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mostly restricted, in grayish, bush-like patches, from the margin of the sage-plains to an elevation of from seven thousand to eight thousand feet.

A more contentedly fruitful and unaspiring conifer could not be conceived. All the species we have been sketching make departures more or less distant from the typical spire form, but none goes so far as this. Without any apparent exigency of climate or soil, it remains near the ground, throwing out crooked, divergent branches like an orchard apple-tree, and seldom pushes a single shoot higher than fifteen or twenty feet above the ground.

The average thickness of the trunk is, perhaps, about ten or twelve inches. The leaves are mostly undivided, like round awls, instead of being separated, like those of other pines, into twos and threes and fives. The cones are green while growing, and usually cover all the surface of the tree, forming quite a marked feature as seen against the bluish-gray foliage. They are quite small, only about two inches in length, and give no promise of edible nuts. But when we come to open them, we find that about half the entire bulk of the cone is made up of sweet, nutritious seeds, the kernels of which are nearly as large as those of hazel-nuts.

This is undoubtedly the most important food-tree on the Sierra, and furnishes the Mono, Carson, and Walker River Indians with more and better nuts than all the other species taken together. It is the Indians' own tree, and many a white man have they killed for cutting it down.

In its development Nature seems to have aimed at the formation of as great a fruitbearing surface as possible. Being so low and accessible, the cones are readily beaten


off with poles, and the nuts procured by roasting them until the scales open. bountiful seasons a single Indian will gather thirty or forty bushels of them-a fine squir relish employment.

And yet, not so, sweet night,
Not so I long for thee,
Not so come thou to me.

This tree is almost the only one found on the mountain ranges of the Great Basin available for the use of settlers.


NOTE.-There are four or five other conifers in the Sierra: Pinus muricata, which comes in from the coast range around the head of the Sacramento Valley, Taxus brevifolia, Torreya Californica, and Cupressus Lawsoniana, none of which forms any telling portion of the general forest to ordinary observThe cupressus is a beautiful tree, seventy-five or eighty feet high, growing along the banks of cool streams on the upper Sacramento, toward Mount Shasta. Only a few trees have as yet reached the Sierra. Taxus brevifolia is a bush or small tree, with dark-green foliage, found in shady dells in the northern Sierra, at a height of from two thousand to three thousand five hundred feet.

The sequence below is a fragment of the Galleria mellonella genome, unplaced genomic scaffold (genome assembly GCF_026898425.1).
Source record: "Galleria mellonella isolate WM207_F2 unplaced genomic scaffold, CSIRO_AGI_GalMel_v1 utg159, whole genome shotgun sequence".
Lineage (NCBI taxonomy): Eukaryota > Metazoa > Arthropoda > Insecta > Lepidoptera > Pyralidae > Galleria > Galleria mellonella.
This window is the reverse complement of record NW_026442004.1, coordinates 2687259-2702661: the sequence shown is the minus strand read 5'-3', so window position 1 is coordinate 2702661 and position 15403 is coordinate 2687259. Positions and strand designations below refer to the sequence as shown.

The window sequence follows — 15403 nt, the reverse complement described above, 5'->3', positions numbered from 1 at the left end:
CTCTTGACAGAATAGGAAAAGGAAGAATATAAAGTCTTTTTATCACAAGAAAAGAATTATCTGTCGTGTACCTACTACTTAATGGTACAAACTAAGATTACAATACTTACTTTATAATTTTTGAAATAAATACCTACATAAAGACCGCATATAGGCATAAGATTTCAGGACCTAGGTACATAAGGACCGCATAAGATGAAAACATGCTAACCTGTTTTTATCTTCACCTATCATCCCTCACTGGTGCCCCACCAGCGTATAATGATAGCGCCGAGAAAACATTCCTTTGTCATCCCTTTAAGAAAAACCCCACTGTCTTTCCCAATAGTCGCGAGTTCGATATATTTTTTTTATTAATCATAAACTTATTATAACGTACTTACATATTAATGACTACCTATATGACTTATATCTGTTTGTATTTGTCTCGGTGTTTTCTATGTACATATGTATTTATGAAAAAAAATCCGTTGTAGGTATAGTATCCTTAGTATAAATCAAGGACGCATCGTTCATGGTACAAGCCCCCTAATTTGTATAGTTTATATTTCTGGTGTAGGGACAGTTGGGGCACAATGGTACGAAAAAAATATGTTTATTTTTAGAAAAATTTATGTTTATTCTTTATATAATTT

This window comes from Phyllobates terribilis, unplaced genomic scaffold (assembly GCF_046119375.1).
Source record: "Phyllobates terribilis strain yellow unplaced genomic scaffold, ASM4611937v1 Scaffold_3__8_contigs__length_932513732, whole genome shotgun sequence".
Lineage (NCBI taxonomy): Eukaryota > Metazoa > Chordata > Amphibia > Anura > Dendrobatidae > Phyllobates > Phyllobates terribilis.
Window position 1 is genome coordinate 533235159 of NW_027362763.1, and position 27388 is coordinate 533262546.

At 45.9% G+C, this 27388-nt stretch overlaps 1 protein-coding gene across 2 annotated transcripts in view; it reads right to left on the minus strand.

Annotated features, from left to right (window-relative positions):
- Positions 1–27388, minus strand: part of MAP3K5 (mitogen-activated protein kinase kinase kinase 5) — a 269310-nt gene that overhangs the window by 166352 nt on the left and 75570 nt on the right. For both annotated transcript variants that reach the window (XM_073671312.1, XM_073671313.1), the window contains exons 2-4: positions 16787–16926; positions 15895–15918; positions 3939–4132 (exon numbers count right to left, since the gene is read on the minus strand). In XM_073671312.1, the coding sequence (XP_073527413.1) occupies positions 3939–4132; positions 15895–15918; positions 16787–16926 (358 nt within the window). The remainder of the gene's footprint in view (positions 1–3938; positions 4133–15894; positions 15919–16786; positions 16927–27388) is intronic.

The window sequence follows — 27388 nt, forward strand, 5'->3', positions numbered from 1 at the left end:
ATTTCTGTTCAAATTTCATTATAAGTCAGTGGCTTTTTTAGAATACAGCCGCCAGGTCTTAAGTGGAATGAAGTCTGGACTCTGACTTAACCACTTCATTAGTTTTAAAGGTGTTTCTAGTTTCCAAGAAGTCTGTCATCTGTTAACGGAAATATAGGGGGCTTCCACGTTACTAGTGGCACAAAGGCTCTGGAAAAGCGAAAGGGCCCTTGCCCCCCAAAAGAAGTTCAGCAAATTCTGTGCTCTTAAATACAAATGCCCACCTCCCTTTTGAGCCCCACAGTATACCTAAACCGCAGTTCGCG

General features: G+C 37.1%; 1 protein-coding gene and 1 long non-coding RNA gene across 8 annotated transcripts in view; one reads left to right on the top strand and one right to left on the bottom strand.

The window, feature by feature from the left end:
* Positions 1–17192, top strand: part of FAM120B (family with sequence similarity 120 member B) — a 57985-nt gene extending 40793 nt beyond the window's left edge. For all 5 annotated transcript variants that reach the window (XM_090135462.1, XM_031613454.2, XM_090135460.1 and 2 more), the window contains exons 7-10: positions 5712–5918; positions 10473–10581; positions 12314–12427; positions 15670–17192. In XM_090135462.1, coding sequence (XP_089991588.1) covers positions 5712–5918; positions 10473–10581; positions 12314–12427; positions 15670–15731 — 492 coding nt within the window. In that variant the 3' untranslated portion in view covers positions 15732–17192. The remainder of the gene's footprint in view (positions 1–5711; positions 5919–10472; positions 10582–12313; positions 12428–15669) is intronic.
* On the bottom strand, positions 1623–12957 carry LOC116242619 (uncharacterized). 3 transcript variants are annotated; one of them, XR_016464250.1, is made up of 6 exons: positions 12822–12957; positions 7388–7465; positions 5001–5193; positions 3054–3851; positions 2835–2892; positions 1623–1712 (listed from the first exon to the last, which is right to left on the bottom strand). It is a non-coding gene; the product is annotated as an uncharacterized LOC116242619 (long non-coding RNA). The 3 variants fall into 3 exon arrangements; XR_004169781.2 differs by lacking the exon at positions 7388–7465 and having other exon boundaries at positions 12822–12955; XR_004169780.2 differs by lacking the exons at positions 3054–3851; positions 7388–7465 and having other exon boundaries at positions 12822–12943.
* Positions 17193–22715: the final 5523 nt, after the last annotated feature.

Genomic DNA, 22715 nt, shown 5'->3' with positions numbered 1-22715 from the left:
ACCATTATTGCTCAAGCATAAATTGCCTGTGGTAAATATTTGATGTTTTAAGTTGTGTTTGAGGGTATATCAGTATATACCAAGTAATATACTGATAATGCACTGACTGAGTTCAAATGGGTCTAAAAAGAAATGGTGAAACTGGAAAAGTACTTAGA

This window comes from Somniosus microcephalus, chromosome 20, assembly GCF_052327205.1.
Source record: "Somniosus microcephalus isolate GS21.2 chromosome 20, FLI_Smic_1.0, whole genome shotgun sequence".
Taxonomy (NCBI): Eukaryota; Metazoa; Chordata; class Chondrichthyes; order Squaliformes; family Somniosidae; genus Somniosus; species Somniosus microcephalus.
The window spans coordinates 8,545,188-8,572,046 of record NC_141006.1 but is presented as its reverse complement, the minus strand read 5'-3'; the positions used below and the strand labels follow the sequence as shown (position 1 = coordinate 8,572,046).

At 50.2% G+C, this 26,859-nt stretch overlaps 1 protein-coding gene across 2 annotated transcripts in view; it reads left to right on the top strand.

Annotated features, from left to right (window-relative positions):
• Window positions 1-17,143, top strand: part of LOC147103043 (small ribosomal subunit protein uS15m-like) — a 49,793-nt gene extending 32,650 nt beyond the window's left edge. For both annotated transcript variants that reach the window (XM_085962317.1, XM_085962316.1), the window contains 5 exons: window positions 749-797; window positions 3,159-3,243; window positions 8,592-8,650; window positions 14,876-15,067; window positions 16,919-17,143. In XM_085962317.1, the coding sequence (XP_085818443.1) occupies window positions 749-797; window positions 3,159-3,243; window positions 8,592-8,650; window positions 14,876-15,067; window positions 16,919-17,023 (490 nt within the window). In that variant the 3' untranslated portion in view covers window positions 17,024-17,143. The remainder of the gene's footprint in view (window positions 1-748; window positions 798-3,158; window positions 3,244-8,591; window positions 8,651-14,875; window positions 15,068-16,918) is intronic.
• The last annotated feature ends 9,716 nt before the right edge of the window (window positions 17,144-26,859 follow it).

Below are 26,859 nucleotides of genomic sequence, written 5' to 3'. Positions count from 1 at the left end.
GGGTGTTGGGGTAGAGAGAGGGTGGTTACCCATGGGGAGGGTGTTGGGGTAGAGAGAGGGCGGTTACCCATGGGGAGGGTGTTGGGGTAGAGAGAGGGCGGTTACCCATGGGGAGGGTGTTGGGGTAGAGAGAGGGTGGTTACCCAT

Torreya Californica, or California nutmeg-tree, is found in gulches and along cool streams on the western flank of the range throughout the lower portion of the main forest-belt, attaining its fullest

development at an elevation of about four thousand feet. It is a small, glossy, dark-green tree, the largest about thirty or forty feet high, and from six to eighteen inches in diameter, with rather slender, feathery branches, spreading and radiating near the top. More frequently, however, it is small and ragged and of no determinate form. The fruit is not at all cone-like, but, on the contrary, resembles a greengage plum-smooth, oval, about an inch and like an acorn, the shell of which is hard, and the a half long, green and fleshy, containing one seed

albumen so colored and folded that a cross-section resembles that of the common nutmeg, whence the popular name.

The wood is fine grained and of a beautiful creamy yellow color like box, sweet scented when dry, though the green bark and leaves, when bruised, emit a very disagreeable odor.

Picea nobilis, Loudon, is only a variety of amabilis with long projecting bracts. Intermediate forms, with the bracts scarce at all exserted, blend inseparably with the so-called nobilis, the bracts of which project half an inch or more.

THE vast half-sphere of plain and sky
Brims full with pallid light;
Moon-whitened all the grain-fields lie,
Like seas grown still with night;
And scattered houses, far and nigh,
Among their trees gleam white.
Oh, warmly does the night enfold

Nor hints of time or place;
Till I might think that o'er my eyes,

The earth, caressed with showers of gold. Close-shut, the earth forever lies.

Come, mighty shade, till earth might be
Alone in primal space,
Till I lie drowned beneath a sea
That upward from my face
Goes on and on unendingly,

So longs my soul for thee, Oh, so, I pray, sweet night, So come thou unto me.